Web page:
General Question

AshlynM's avatar

What do you think of this situation? (Details inside)

Asked by AshlynM (6386 points ) November 20th, 2012

Apparently, there is this story in my town in Nevada where this woman is keeping 2 grown horses in her backyard not zoned for horses. She’s been doing this since this past October.
These horses are in extremely poor health and starving to death. She’s been cited 3 times by animal control. If this is still going on, why didn’t animal control take them away the first or second visit, especially since her backyard wasn’t zoned for them ? The cty has given her a deadline to remove the horses or else they will get a court order. Why don’t they just get a court order right away? She’s had at least a month and 3 visits from animal control to do something.

It may sound like I’m ranting, but I’d honestly like answers to these questions so I can understand this story better.

Observing members: 0 Composing members: 0

7 Answers

filmfann's avatar

Taking care of horses is a hell of a lot of work.
Some people love the idea of having horses, but don’t realize the labor of it.
You are right. The Animal Control people should have taken them on the second visit.
I have a friend who has cared for horses that were poorly housed in the past. It is a labor of love.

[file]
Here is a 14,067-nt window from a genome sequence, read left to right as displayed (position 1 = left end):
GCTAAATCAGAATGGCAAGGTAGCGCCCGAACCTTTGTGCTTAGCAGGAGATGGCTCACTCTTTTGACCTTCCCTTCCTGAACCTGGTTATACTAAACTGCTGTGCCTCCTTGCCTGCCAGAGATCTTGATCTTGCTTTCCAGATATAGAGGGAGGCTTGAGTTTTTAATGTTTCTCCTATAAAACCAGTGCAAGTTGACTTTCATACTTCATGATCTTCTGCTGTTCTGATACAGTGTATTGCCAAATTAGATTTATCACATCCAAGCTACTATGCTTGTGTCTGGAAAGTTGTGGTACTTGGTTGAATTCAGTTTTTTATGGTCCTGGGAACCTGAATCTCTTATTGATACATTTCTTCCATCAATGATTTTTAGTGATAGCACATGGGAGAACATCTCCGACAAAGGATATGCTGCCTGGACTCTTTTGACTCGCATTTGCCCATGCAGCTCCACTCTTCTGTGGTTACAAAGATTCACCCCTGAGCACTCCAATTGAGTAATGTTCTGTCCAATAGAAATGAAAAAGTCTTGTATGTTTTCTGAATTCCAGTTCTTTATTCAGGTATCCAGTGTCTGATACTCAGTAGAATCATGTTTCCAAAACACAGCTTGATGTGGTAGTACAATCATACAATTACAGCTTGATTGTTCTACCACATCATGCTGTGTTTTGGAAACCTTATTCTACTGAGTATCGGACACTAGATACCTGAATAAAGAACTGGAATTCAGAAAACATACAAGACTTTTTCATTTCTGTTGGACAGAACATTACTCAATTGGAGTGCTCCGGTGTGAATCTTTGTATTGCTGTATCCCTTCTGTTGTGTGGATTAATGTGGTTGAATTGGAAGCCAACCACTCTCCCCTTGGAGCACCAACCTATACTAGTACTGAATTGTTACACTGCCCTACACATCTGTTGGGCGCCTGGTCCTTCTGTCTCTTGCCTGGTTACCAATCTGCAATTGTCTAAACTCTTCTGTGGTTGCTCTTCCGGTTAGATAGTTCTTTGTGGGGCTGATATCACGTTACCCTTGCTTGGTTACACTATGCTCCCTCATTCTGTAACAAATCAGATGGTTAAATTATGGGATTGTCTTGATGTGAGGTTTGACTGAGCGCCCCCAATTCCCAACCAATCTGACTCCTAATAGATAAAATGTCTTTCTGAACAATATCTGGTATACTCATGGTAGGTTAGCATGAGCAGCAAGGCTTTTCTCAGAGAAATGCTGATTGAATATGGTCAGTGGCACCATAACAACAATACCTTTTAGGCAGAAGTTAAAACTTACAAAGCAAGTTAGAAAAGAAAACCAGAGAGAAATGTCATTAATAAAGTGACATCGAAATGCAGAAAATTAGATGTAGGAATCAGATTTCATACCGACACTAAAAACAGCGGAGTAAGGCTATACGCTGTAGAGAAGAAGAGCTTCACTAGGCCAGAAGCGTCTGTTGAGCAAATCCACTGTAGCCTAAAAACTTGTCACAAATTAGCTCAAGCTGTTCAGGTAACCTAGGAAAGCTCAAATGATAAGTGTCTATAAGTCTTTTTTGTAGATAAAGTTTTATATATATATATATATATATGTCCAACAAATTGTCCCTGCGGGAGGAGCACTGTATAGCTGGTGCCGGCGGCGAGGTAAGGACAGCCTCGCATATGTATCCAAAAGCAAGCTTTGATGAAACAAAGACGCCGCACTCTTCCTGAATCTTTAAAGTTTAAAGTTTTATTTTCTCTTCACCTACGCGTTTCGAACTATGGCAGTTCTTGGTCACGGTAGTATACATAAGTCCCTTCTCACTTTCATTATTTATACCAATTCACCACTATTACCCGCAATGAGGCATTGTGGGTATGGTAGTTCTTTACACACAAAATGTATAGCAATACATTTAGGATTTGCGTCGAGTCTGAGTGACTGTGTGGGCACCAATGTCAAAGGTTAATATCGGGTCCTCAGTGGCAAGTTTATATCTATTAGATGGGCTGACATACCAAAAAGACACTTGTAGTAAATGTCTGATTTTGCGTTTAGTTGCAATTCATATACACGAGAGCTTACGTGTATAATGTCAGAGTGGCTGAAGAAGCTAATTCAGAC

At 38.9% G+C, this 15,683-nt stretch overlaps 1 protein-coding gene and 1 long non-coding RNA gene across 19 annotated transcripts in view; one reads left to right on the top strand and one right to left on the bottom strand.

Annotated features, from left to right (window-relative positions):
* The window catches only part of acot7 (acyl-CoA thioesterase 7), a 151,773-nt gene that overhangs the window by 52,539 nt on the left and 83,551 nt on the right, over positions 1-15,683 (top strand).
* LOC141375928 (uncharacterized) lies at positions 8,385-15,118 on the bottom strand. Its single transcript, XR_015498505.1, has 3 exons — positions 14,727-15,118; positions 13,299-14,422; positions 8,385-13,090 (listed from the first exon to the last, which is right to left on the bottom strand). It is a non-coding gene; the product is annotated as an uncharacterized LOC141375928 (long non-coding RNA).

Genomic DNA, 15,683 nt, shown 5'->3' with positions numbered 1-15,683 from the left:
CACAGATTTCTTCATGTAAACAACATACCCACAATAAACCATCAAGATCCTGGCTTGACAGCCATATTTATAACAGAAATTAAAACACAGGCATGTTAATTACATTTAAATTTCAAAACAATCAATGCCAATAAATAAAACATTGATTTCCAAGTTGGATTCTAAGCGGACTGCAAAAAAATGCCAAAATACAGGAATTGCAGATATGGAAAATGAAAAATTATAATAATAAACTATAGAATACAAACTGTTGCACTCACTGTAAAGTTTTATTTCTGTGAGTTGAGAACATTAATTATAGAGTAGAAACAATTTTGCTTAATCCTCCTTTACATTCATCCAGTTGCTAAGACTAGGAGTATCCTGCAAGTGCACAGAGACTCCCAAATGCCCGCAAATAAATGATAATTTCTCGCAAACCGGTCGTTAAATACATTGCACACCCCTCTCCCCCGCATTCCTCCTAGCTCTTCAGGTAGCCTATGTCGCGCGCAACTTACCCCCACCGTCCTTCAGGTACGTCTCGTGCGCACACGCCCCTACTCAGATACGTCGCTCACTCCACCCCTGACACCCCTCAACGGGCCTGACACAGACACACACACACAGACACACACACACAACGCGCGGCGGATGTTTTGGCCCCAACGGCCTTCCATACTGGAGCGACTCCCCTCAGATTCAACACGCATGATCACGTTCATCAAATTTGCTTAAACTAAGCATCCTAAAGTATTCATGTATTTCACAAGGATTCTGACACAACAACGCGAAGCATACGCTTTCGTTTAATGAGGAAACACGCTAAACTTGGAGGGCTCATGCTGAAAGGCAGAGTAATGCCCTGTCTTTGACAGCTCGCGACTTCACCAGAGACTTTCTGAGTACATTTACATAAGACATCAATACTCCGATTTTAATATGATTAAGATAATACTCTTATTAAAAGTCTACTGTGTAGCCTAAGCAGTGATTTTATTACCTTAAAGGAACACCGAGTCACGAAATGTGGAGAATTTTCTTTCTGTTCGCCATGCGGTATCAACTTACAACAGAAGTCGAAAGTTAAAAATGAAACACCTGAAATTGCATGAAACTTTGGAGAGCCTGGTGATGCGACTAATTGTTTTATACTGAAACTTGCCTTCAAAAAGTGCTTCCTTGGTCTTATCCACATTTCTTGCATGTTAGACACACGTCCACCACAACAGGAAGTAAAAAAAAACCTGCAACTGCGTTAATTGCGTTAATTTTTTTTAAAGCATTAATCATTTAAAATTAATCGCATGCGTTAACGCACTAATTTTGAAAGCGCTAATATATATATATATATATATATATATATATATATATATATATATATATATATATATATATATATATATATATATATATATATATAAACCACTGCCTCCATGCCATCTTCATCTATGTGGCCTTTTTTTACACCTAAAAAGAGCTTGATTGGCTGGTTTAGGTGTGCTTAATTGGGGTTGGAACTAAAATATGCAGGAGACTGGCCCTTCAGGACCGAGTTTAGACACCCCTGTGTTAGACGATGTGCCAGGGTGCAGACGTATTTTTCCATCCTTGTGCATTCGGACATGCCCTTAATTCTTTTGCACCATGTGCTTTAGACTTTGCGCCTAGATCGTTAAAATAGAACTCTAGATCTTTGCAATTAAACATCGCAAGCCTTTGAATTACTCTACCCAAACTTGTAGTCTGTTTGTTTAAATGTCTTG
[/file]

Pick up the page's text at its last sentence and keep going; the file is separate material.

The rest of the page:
Coloma's avatar

Sadly animal control does not intervene in time in many cases.
Warnings and other citations are lax.
I reported a starving draft horse in a field a few years ago and it ended up going down and dying before any intervention occurred. I sure hope this isn’t the case for these horses.

I have had horses, or been involved with them for much of my life and there is NO excuse for the shameful and inhumane situations that often occur with novice owners that have zero concept of what is really involved in owning a horse.
If you can’t afford hay and vetting your horses you find homes for them.

A horse can’t be given a can of fucking tuna like a cat. You simply DO NOT EVER run out of feed!

ETpro's avatar

People vote, horses don’t.

YARNLADY's avatar

You need to get involved with animal control, perhaps on a volunteer basis and then see if you can get them to act on it. It is always a case of not enough money to do their job correctly.

lillycoyote's avatar

Unfortunately, for the animals, unless the conditions pose a threat of imminent death, I think the authorities try to give people a chance to make other arrangements for their animals. I think they try to find some kind of compromise between immediately seizing a person’s animals, animals they may be very attached to, and the welfare of the animal. I think, if they err, it should be on the side of the animal’s welfare, but sadly, that is not always the case. Animals are considered property in this country, not “animal beings.” The authorities are sometimes very cautious about seizing someone’s personal property.

Response moderated (Spam)
Praneeta's avatar

take care of horse

Answer this question

Login

or

Join

to answer.

This question is in the General Section. Responses must be helpful and on-topic.

Your answer will be saved while you login or join.

Have a question? Ask Fluther!

What do you know more about?
or
Knowledge Networking @ Fluther